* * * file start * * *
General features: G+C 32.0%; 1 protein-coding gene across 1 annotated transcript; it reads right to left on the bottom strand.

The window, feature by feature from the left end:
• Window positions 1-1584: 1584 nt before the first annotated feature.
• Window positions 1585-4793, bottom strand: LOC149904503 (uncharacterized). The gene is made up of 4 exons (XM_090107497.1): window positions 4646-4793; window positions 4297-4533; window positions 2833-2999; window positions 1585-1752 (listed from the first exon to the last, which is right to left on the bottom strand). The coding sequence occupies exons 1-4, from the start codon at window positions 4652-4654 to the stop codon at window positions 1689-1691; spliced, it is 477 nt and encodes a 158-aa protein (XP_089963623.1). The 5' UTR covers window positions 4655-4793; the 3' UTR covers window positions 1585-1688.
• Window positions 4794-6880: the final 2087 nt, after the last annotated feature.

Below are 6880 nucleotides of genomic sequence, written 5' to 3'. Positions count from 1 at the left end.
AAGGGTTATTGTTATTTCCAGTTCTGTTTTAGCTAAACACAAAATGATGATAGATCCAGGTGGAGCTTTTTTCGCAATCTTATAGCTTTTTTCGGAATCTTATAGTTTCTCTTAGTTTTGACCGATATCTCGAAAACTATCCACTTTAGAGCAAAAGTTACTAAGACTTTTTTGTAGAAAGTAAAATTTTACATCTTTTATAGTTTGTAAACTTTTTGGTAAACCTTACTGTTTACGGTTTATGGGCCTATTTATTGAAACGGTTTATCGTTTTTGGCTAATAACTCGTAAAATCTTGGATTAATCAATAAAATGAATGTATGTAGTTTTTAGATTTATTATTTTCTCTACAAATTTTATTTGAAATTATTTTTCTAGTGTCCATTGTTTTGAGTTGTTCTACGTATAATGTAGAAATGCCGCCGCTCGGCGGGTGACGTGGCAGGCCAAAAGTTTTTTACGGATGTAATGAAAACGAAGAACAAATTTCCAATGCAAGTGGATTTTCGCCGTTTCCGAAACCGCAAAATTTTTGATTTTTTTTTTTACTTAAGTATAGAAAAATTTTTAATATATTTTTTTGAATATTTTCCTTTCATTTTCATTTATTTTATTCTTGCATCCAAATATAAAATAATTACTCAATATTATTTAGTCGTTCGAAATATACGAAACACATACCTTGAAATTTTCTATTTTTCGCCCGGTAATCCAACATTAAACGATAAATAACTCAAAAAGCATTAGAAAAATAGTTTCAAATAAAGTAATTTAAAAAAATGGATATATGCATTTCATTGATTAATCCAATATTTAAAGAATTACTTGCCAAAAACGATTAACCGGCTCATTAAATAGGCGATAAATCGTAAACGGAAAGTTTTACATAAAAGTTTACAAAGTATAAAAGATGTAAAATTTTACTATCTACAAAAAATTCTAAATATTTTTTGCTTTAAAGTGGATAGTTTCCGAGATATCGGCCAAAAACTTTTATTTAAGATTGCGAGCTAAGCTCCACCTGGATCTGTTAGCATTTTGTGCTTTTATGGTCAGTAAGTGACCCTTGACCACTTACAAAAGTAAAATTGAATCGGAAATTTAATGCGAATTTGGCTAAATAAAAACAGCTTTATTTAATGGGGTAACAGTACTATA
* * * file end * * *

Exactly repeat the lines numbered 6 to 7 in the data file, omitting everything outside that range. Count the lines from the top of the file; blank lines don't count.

Below are 6880 nucleotides of genomic sequence, written 5' to 3'. Positions count from 1 at the left end.
AAGGGTTATTGTTATTTCCAGTTCTGTTTTAGCTAAACACAAAATGATGATAGATCCAGGTGGAGCTTTTTTCGCAATCTTATAGCTTTTTTCGGAATCTTATAGTTTCTCTTAGTTTTGACCGATATCTCGAAAACTATCCACTTTAGAGCAAAAGTTACTAAGACTTTTTTGTAGAAAGTAAAATTTTACATCTTTTATAGTTTGTAAACTTTTTGGTAAACCTTACTGTTTACGGTTTATGGGCCTATTTATTGAAACGGTTTATCGTTTTTGGCTAATAACTCGTAAAATCTTGGATTAATCAATAAAATGAATGTATGTAGTTTTTAGATTTATTATTTTCTCTACAAATTTTATTTGAAATTATTTTTCTAGTGTCCATTGTTTTGAGTTGTTCTACGTATAATGTAGAAATGCCGCCGCTCGGCGGGTGACGTGGCAGGCCAAAAGTTTTTTACGGATGTAATGAAAACGAAGAACAAATTTCCAATGCAAGTGGATTTTCGCCGTTTCCGAAACCGCAAAATTTTTGATTTTTTTTTTTACTTAAGTATAGAAAAATTTTTAATATATTTTTTTGAATATTTTCCTTTCATTTTCATTTATTTTATTCTTGCATCCAAATATAAAATAATTACTCAATATTATTTAGTCGTTCGAAATATACGAAACACATACCTTGAAATTTTCTATTTTTCGCCCGGTAATCCAACATTAAACGATAAATAACTCAAAAAGCATTAGAAAAATAGTTTCAAATAAAGTAATTTAAAAAAATGGATATATGCATTTCATTGATTAATCCAATATTTAAAGAATTACTTGCCAAAAACGATTAACCGGCTCATTAAATAGGCGATAAATCGTAAACGGAAAGTTTTACATAAAAGTTTACAAAGTATAAAAGATGTAAAATTTTACTATCTACAAAAAATTCTAAATATTTTTTGCTTTAAAGTGGATAGTTTCCGAGATATCGGCCAAAAACTTTTATTTAAGATTGCGAGCTAAGCTCCACCTGGATCTGTTAGCATTTTGTGCTTTTATGGTCAGTAAGTGACCCTTGACCACTTACAAAAGTAAAATTGAATCGGAAATTTAATGCGAATTTGGCTAAATAAAAACAGCTTTATTTAATGGGGTAACAGTACTATA